The Palm Scribe

Agriculture in the Post Pandemic Era

illustration of palm oil past pandemic agriculture
Palm Oil Plantation, Photo: Lian Pin Koh

Almost everyone I know is confident that we will all get through this difficult period. The problem is, however, that most are not sure whether it will be in two weeks’ time or even in a year’s time. Dr Michael Levitt, a nobel peace prize winner and a Stanford University Professor of Biology is now famous for having predicted almost exactly when China would endure the worst of the Covid-19 crisis. He, as well as a 14- year-old Astrologer from India now predict through their models (whether astrology or statistical biology) that this virus will not likely cloud us for months or years. We can only hope that they are right and that many more lives won’t be lost.

Nevertheless, the big question in everyone’s mind is whether it will still be the same when we are finally allowed to walk out our front door to go to work, or even take a stroll through the park. I guess most would be worried about their jobs. Especially if they are employed or have a business that is considered non- essential. Restaurants, malls, entertainment and various businesses would certainly have their fair share of losses over the weeks of closure. Unfortunately for some, who were probably already just surviving before the crisis, things will never be the same. Many in the informal economy have lost much of their income during the somewhat indefinite period of the lock downs. The stress of dealing with the economic impact of the crisis has many very worried. I was quite disturbed to see one headline this evening. German Minister commits suicide after “coronavirus crisis worries.”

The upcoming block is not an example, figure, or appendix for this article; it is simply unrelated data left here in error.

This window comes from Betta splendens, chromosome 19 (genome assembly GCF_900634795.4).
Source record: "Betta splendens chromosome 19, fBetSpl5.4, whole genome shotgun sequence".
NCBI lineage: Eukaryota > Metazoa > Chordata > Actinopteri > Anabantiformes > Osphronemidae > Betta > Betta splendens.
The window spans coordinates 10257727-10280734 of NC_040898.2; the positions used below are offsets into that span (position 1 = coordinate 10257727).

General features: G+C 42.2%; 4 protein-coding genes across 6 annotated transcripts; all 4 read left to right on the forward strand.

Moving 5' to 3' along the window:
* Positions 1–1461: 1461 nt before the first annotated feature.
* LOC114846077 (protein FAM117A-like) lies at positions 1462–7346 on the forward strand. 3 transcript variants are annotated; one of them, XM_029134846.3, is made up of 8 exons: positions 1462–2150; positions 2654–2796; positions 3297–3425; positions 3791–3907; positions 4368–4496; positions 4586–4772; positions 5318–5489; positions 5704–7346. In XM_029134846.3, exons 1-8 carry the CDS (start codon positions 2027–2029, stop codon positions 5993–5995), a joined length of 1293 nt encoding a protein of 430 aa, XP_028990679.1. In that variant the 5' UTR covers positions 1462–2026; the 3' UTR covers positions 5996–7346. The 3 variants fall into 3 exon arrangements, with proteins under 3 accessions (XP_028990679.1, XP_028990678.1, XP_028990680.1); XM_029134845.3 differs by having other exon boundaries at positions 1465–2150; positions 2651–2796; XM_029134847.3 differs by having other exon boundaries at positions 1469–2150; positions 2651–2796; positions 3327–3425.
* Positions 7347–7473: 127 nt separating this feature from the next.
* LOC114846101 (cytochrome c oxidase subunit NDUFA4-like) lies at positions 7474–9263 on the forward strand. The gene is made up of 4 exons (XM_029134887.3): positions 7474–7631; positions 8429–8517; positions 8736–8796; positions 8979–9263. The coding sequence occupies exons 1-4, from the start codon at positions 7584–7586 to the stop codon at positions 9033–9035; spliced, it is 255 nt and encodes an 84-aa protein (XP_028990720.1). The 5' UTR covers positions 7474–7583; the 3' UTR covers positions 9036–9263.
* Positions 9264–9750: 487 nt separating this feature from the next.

But what happens after the pandemic? Some things that were in high demand at the height of the pandemic will certainly continue to be sought after, well after the crisis. Hand sanitizers, surfactants or soaps, gloves, the internet of things, healthcare, pharmaceuticals, essential foods…just to name a few. A large part of these are what is considered now, essential items or services. In many countries, governments have come up with lists of essential services or businesses. These of course, include the Police to keep law and order, Water, Electricity & Utilities and of course the Healthcare workers, the hard-working heroes of the current crisis. Personally, I have six nephews and nieces who are Doctors and are in the front line of this crisis and not a day goes by without me thinking about how much they have on their plates right now.